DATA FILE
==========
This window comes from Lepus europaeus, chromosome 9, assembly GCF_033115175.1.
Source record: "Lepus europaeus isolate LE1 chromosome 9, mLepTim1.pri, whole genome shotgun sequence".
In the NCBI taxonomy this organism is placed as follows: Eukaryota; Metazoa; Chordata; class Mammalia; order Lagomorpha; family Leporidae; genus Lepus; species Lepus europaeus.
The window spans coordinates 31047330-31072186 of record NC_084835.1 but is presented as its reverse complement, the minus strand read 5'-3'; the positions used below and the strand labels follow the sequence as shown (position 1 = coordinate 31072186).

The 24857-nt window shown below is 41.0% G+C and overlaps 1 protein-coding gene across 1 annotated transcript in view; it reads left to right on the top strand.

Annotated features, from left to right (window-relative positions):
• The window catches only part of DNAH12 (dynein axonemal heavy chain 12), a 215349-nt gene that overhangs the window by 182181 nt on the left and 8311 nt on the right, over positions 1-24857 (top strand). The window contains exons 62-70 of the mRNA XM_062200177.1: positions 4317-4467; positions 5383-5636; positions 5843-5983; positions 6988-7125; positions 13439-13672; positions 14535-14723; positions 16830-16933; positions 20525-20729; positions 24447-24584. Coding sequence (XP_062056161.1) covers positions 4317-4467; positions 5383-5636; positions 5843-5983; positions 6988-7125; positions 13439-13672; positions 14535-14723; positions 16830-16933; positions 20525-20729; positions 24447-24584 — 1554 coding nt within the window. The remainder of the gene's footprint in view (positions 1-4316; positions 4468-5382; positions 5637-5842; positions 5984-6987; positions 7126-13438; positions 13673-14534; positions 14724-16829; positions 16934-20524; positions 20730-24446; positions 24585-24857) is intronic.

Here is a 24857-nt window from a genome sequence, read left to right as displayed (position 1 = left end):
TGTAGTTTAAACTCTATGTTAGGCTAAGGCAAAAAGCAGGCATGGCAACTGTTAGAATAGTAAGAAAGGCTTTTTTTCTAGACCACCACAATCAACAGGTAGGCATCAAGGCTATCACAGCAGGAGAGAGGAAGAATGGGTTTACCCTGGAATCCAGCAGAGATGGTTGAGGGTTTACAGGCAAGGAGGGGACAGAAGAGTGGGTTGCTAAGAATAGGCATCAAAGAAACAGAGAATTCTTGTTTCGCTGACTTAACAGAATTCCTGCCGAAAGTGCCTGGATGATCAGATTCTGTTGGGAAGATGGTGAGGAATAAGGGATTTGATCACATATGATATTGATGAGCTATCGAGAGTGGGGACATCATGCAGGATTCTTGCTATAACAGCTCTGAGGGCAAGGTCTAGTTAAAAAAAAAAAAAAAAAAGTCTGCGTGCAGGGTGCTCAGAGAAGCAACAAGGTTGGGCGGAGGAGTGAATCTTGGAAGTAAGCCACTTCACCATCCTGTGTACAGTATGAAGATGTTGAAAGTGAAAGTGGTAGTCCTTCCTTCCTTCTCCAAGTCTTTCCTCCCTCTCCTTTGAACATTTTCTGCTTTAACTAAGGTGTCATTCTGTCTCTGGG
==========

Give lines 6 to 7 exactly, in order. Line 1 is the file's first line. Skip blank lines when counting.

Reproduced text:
Annotated features, from left to right (window-relative positions):
• The window catches only part of DNAH12 (dynein axonemal heavy chain 12), a 215349-nt gene that overhangs the window by 182181 nt on the left and 8311 nt on the right, over positions 1-24857 (top strand). The window contains exons 62-70 of the mRNA XM_062200177.1: positions 4317-4467; positions 5383-5636; positions 5843-5983; positions 6988-7125; positions 13439-13672; positions 14535-14723; positions 16830-16933; positions 20525-20729; positions 24447-24584. Coding sequence (XP_062056161.1) covers positions 4317-4467; positions 5383-5636; positions 5843-5983; positions 6988-7125; positions 13439-13672; positions 14535-14723; positions 16830-16933; positions 20525-20729; positions 24447-24584 — 1554 coding nt within the window. The remainder of the gene's footprint in view (positions 1-4316; positions 4468-5382; positions 5637-5842; positions 5984-6987; positions 7126-13438; positions 13673-14534; positions 14724-16829; positions 16934-20524; positions 20730-24446; positions 24585-24857) is intronic.